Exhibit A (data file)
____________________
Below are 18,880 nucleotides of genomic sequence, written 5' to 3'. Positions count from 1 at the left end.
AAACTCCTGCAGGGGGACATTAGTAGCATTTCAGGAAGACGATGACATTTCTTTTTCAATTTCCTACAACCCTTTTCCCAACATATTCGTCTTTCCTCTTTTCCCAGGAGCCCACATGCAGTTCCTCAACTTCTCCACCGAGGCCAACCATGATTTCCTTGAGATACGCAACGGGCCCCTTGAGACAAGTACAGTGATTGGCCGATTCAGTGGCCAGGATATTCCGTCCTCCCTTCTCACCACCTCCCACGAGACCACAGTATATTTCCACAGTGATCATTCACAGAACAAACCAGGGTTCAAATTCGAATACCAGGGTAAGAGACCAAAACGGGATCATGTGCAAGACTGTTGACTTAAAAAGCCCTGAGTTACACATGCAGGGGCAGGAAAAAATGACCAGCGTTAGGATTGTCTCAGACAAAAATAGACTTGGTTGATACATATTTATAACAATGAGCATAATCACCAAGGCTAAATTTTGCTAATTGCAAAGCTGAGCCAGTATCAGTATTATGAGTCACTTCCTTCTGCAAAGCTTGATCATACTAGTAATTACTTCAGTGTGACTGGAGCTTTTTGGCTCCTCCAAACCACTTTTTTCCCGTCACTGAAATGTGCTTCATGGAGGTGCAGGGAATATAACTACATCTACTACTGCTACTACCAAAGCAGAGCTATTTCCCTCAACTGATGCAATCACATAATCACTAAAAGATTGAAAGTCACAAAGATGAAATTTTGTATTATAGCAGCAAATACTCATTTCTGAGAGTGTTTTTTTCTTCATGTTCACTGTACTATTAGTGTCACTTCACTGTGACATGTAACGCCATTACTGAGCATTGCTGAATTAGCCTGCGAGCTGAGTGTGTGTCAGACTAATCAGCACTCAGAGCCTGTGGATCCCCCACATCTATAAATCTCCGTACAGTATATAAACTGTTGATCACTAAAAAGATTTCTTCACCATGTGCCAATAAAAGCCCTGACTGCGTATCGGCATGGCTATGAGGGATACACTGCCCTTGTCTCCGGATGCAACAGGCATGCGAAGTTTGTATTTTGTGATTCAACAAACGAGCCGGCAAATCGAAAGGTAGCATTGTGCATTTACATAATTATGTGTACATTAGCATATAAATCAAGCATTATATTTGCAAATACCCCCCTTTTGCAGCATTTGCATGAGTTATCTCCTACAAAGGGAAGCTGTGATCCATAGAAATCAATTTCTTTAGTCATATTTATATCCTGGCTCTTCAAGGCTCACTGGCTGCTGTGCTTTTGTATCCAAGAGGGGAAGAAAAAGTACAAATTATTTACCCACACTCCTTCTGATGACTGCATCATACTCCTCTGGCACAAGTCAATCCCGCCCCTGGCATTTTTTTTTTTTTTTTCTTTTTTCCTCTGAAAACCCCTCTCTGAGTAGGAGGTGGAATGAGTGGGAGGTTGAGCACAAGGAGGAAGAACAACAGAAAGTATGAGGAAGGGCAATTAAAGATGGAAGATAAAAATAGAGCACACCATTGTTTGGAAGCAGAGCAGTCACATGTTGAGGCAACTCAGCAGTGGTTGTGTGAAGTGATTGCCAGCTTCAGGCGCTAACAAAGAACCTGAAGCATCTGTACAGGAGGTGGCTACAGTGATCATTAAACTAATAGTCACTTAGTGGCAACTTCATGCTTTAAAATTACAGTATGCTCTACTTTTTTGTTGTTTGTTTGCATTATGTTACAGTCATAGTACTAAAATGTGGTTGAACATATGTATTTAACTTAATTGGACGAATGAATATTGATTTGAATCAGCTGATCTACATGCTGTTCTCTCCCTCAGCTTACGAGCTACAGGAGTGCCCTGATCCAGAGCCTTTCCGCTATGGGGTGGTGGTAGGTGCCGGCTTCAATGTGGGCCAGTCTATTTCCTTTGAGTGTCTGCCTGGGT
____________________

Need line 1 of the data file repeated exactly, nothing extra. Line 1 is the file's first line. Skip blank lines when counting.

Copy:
Below are 18,880 nucleotides of genomic sequence, written 5' to 3'. Positions count from 1 at the left end.